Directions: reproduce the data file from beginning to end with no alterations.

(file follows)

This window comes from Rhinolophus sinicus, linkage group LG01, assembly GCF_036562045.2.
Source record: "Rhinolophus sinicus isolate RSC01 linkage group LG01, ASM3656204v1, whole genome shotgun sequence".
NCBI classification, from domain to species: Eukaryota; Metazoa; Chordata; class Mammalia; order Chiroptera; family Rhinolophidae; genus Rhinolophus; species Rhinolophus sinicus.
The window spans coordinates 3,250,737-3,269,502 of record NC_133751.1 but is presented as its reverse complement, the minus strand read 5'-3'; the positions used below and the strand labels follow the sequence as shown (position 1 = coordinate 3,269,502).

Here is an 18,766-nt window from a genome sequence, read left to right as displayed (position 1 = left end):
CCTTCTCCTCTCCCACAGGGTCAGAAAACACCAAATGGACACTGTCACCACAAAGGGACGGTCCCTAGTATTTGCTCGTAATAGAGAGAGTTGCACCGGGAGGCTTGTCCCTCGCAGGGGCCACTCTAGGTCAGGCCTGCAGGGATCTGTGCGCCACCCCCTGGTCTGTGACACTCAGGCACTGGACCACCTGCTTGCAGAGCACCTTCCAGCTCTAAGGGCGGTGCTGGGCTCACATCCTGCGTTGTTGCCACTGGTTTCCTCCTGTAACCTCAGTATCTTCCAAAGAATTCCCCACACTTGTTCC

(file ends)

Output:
This window comes from Rhinolophus sinicus, linkage group LG01, assembly GCF_036562045.2.
Source record: "Rhinolophus sinicus isolate RSC01 linkage group LG01, ASM3656204v1, whole genome shotgun sequence".
NCBI classification, from domain to species: Eukaryota; Metazoa; Chordata; class Mammalia; order Chiroptera; family Rhinolophidae; genus Rhinolophus; species Rhinolophus sinicus.
The window spans coordinates 3,250,737-3,269,502 of record NC_133751.1 but is presented as its reverse complement, the minus strand read 5'-3'; the positions used below and the strand labels follow the sequence as shown (position 1 = coordinate 3,269,502).

Here is an 18,766-nt window from a genome sequence, read left to right as displayed (position 1 = left end):
CCTTCTCCTCTCCCACAGGGTCAGAAAACACCAAATGGACACTGTCACCACAAAGGGACGGTCCCTAGTATTTGCTCGTAATAGAGAGAGTTGCACCGGGAGGCTTGTCCCTCGCAGGGGCCACTCTAGGTCAGGCCTGCAGGGATCTGTGCGCCACCCCCTGGTCTGTGACACTCAGGCACTGGACCACCTGCTTGCAGAGCACCTTCCAGCTCTAAGGGCGGTGCTGGGCTCACATCCTGCGTTGTTGCCACTGGTTTCCTCCTGTAACCTCAGTATCTTCCAAAGAATTCCCCACACTTGTTCC